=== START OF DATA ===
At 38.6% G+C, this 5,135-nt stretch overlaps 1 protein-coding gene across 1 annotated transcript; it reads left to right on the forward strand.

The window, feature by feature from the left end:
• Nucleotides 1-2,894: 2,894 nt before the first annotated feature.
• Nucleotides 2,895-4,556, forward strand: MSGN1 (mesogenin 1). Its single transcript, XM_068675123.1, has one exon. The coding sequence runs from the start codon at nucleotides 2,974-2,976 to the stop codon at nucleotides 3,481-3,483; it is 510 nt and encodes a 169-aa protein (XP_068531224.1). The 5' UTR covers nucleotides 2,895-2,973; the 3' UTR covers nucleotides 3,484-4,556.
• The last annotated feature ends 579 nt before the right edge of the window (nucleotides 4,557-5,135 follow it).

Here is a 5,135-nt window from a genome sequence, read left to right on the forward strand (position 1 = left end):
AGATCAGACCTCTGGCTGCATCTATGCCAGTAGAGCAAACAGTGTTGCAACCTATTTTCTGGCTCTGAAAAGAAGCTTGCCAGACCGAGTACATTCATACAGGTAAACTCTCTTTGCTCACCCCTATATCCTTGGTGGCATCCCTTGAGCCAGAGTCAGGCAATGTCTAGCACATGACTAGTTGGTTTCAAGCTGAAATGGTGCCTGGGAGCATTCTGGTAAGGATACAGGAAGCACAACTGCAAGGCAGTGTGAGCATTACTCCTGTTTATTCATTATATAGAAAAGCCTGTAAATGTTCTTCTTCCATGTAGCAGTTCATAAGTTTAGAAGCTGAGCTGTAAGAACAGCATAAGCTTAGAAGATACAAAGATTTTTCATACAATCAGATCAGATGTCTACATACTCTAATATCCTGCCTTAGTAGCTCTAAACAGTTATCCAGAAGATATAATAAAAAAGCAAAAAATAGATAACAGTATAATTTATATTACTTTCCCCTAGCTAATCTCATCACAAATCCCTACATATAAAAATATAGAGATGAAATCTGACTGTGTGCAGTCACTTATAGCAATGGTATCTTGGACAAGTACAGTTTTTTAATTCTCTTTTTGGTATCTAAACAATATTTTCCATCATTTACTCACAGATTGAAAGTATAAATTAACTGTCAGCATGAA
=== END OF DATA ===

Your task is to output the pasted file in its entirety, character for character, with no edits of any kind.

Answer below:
At 38.6% G+C, this 5,135-nt stretch overlaps 1 protein-coding gene across 1 annotated transcript; it reads left to right on the forward strand.

The window, feature by feature from the left end:
• Nucleotides 1-2,894: 2,894 nt before the first annotated feature.
• Nucleotides 2,895-4,556, forward strand: MSGN1 (mesogenin 1). Its single transcript, XM_068675123.1, has one exon. The coding sequence runs from the start codon at nucleotides 2,974-2,976 to the stop codon at nucleotides 3,481-3,483; it is 510 nt and encodes a 169-aa protein (XP_068531224.1). The 5' UTR covers nucleotides 2,895-2,973; the 3' UTR covers nucleotides 3,484-4,556.
• The last annotated feature ends 579 nt before the right edge of the window (nucleotides 4,557-5,135 follow it).

Here is a 5,135-nt window from a genome sequence, read left to right on the forward strand (position 1 = left end):
AGATCAGACCTCTGGCTGCATCTATGCCAGTAGAGCAAACAGTGTTGCAACCTATTTTCTGGCTCTGAAAAGAAGCTTGCCAGACCGAGTACATTCATACAGGTAAACTCTCTTTGCTCACCCCTATATCCTTGGTGGCATCCCTTGAGCCAGAGTCAGGCAATGTCTAGCACATGACTAGTTGGTTTCAAGCTGAAATGGTGCCTGGGAGCATTCTGGTAAGGATACAGGAAGCACAACTGCAAGGCAGTGTGAGCATTACTCCTGTTTATTCATTATATAGAAAAGCCTGTAAATGTTCTTCTTCCATGTAGCAGTTCATAAGTTTAGAAGCTGAGCTGTAAGAACAGCATAAGCTTAGAAGATACAAAGATTTTTCATACAATCAGATCAGATGTCTACATACTCTAATATCCTGCCTTAGTAGCTCTAAACAGTTATCCAGAAGATATAATAAAAAAGCAAAAAATAGATAACAGTATAATTTATATTACTTTCCCCTAGCTAATCTCATCACAAATCCCTACATATAAAAATATAGAGATGAAATCTGACTGTGTGCAGTCACTTATAGCAATGGTATCTTGGACAAGTACAGTTTTTTAATTCTCTTTTTGGTATCTAAACAATATTTTCCATCATTTACTCACAGATTGAAAGTATAAATTAACTGTCAGCATGAA